Often a question arises as to “What is a good IELTS score?” or “What is an acceptable IELTS score?”

The IELTS test has been adopted by 140 countries and over 10,000 institutions and organisations to depict whether the candidates English is ‘good enough’ of eligibility – immigration, admissions and hiring. If a candidate is taking an IELTS test as an international student, the institution as well as the government may have a say about what is an acceptable score for admission. If a candidate takes an IELTS test for immigration, that will rely on the sort of visa, for example: work, business, for students or for investors.

According to the British Council if you score a 9 on the test, you’re an ‘expert’ in English; if you score an 8, you’re ‘very good’ at English and so forth.

The score requirements of universities vary as they may ask for different IELTS scores, for example:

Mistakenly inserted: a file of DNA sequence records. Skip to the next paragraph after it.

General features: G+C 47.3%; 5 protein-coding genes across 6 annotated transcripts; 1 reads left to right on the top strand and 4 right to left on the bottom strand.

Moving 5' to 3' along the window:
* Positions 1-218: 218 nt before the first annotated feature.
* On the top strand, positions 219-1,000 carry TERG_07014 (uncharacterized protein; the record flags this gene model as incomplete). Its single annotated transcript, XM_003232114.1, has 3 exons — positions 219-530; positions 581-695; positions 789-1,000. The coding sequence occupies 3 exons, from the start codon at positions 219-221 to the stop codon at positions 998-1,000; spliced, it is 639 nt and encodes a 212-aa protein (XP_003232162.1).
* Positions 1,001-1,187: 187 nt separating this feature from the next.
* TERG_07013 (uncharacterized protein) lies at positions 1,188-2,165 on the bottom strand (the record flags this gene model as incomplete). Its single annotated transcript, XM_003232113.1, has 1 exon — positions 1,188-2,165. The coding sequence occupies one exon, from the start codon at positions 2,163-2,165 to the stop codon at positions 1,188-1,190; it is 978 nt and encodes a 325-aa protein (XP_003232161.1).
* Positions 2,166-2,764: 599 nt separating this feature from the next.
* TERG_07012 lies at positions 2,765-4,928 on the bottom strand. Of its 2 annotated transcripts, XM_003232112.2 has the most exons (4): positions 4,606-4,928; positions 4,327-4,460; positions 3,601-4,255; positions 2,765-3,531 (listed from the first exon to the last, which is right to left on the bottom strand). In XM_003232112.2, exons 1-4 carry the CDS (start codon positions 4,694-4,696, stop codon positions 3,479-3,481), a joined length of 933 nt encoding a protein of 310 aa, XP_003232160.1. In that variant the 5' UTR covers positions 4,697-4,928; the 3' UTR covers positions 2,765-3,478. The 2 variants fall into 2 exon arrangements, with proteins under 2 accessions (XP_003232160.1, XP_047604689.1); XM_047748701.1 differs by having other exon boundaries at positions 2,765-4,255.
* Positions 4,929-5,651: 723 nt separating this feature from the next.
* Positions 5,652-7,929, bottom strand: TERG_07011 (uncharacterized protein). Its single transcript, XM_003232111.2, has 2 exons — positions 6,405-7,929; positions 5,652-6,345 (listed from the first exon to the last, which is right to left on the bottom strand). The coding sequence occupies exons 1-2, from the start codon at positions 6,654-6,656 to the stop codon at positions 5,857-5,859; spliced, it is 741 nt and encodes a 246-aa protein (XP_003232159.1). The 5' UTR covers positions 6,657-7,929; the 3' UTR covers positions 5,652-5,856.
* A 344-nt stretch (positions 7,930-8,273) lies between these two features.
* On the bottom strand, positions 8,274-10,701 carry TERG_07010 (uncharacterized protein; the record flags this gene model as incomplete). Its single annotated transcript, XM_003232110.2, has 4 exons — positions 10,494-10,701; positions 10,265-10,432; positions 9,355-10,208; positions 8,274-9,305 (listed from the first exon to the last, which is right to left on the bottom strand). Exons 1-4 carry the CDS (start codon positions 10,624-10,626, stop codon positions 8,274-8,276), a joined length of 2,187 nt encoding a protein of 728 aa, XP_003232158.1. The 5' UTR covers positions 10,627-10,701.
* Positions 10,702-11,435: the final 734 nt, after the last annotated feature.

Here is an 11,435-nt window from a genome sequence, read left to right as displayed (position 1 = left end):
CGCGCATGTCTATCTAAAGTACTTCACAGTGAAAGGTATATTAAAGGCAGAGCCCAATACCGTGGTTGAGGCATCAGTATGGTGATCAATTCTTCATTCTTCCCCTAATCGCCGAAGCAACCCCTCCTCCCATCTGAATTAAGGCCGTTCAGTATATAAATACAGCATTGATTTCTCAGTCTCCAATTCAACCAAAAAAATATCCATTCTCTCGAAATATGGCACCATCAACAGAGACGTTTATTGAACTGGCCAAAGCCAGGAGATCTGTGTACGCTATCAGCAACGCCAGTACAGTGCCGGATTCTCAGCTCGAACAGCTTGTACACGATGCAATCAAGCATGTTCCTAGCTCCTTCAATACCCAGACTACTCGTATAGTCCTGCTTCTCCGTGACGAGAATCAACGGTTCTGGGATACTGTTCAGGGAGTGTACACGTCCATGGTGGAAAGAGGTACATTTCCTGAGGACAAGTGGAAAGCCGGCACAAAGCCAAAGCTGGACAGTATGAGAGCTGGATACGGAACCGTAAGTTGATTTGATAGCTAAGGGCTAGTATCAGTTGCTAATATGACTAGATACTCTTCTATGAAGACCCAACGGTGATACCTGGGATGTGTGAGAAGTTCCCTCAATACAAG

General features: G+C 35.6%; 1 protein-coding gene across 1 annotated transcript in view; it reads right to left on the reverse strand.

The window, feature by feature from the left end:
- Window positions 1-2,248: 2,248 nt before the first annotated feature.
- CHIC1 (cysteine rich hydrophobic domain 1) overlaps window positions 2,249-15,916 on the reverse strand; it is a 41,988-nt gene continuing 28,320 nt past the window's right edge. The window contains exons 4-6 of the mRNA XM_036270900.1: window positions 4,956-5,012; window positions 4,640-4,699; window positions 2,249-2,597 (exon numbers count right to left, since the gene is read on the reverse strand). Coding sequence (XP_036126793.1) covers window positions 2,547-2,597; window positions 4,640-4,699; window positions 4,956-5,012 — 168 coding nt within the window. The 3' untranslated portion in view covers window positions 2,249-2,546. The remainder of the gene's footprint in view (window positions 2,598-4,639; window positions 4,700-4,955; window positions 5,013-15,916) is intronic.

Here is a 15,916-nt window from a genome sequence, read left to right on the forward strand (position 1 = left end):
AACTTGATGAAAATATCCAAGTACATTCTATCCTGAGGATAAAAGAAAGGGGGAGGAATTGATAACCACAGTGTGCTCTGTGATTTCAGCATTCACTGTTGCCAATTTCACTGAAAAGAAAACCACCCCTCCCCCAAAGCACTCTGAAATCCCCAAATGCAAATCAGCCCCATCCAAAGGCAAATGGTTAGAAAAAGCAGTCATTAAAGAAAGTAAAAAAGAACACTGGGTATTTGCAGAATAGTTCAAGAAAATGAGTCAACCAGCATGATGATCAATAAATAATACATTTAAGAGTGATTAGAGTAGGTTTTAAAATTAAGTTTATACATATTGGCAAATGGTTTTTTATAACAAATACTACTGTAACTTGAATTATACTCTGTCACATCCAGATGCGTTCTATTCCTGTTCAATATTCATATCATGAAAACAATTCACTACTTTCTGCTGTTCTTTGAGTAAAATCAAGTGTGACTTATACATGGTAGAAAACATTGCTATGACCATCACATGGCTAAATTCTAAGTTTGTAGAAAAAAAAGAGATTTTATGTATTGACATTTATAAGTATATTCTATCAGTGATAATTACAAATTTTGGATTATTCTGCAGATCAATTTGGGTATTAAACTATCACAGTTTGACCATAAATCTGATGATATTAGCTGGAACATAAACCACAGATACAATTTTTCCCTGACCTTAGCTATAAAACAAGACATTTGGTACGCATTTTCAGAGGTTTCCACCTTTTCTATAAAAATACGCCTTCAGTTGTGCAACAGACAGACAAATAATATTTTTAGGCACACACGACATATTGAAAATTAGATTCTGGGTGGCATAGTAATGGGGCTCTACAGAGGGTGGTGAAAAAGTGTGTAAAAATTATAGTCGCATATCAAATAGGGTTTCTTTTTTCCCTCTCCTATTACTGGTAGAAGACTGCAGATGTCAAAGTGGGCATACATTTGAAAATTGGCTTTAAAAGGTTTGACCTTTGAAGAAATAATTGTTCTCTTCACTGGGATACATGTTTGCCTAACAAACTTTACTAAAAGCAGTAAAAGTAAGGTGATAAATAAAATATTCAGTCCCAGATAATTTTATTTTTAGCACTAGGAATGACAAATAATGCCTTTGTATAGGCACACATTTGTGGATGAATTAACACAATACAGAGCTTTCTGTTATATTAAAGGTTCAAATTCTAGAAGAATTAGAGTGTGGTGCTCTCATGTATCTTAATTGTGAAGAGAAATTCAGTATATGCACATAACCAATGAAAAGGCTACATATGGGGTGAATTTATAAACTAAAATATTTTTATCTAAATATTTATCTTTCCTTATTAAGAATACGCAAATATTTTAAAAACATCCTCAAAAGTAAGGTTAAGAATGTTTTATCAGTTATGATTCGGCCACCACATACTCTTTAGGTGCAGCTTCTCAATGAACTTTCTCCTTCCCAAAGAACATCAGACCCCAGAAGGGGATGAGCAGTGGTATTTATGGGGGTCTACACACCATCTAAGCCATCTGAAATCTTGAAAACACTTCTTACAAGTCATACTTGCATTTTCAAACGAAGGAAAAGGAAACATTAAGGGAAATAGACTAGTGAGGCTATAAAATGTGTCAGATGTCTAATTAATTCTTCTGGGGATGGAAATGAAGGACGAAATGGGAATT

• Oxford University: requires an overall score of 7.0 with at least 7.0 in each of the four components.
  • Cambridge University: requires an overall score of 7.5 for undergraduates, with 7.0 or above in each element. Graduate level students are asked for scores based on their courses.
  • Band Scores based on each component
    The candidate can get a score between 1 and 9 for each section. Half scores such as 6.5 are possible. Most universities demand an IELTS score of 6 or 7. They may set minimum score that is required in each of the four sections.
  • Listening
    The IELTS Listening test consists of 40 questions. Each correct answer is given one mark. Scores out of 40 are converted to the IELTS nine-band scale. The scores are reported in a whole number or half bands.
Listening
Band Score Raw score out of 40
5 16
6 23
6.5 26-29
7 30
8.5 37-38
9 39-40

 

  • Reading
    The IELTS Reading test consists of 40 questions, same as the IELTS Listening test and each correct answer is given one mark following which scores out of 40 are converted to the IELTS nine-band scale. The scores are reported in a whole number or half bands.